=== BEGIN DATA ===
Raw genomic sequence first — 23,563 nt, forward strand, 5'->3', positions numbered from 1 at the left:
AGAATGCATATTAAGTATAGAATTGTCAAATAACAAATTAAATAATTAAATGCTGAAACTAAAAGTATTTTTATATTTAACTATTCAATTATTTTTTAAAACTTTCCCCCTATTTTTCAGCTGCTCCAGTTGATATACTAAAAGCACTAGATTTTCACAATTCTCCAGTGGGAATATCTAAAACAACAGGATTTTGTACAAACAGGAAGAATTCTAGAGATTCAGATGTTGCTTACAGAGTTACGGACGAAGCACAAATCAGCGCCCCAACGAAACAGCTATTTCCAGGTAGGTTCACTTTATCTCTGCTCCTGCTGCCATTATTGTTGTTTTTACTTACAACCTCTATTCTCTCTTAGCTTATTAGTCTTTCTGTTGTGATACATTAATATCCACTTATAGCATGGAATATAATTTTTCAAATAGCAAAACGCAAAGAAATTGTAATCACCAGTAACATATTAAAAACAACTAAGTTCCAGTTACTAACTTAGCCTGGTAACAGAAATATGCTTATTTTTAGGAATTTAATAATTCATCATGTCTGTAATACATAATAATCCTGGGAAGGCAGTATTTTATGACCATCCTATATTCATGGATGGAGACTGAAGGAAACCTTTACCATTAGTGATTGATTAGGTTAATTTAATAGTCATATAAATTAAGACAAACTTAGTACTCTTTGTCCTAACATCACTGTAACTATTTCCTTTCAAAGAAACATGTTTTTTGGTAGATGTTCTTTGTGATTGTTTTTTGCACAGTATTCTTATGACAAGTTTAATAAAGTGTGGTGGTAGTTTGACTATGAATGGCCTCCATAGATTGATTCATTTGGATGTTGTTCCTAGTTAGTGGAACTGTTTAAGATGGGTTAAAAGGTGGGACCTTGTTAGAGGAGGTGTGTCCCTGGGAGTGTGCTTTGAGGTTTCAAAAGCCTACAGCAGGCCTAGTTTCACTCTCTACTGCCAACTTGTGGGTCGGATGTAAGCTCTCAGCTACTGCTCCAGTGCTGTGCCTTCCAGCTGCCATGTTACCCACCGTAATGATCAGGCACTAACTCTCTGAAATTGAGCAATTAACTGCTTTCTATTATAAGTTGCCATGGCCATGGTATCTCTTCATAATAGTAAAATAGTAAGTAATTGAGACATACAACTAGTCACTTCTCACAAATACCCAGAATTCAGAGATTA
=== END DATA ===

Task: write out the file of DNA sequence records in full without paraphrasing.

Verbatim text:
Raw genomic sequence first — 23,563 nt, forward strand, 5'->3', positions numbered from 1 at the left:
AGAATGCATATTAAGTATAGAATTGTCAAATAACAAATTAAATAATTAAATGCTGAAACTAAAAGTATTTTTATATTTAACTATTCAATTATTTTTTAAAACTTTCCCCCTATTTTTCAGCTGCTCCAGTTGATATACTAAAAGCACTAGATTTTCACAATTCTCCAGTGGGAATATCTAAAACAACAGGATTTTGTACAAACAGGAAGAATTCTAGAGATTCAGATGTTGCTTACAGAGTTACGGACGAAGCACAAATCAGCGCCCCAACGAAACAGCTATTTCCAGGTAGGTTCACTTTATCTCTGCTCCTGCTGCCATTATTGTTGTTTTTACTTACAACCTCTATTCTCTCTTAGCTTATTAGTCTTTCTGTTGTGATACATTAATATCCACTTATAGCATGGAATATAATTTTTCAAATAGCAAAACGCAAAGAAATTGTAATCACCAGTAACATATTAAAAACAACTAAGTTCCAGTTACTAACTTAGCCTGGTAACAGAAATATGCTTATTTTTAGGAATTTAATAATTCATCATGTCTGTAATACATAATAATCCTGGGAAGGCAGTATTTTATGACCATCCTATATTCATGGATGGAGACTGAAGGAAACCTTTACCATTAGTGATTGATTAGGTTAATTTAATAGTCATATAAATTAAGACAAACTTAGTACTCTTTGTCCTAACATCACTGTAACTATTTCCTTTCAAAGAAACATGTTTTTTGGTAGATGTTCTTTGTGATTGTTTTTTGCACAGTATTCTTATGACAAGTTTAATAAAGTGTGGTGGTAGTTTGACTATGAATGGCCTCCATAGATTGATTCATTTGGATGTTGTTCCTAGTTAGTGGAACTGTTTAAGATGGGTTAAAAGGTGGGACCTTGTTAGAGGAGGTGTGTCCCTGGGAGTGTGCTTTGAGGTTTCAAAAGCCTACAGCAGGCCTAGTTTCACTCTCTACTGCCAACTTGTGGGTCGGATGTAAGCTCTCAGCTACTGCTCCAGTGCTGTGCCTTCCAGCTGCCATGTTACCCACCGTAATGATCAGGCACTAACTCTCTGAAATTGAGCAATTAACTGCTTTCTATTATAAGTTGCCATGGCCATGGTATCTCTTCATAATAGTAAAATAGTAAGTAATTGAGACATACAACTAGTCACTTCTCACAAATACCCAGAATTCAGAGATTA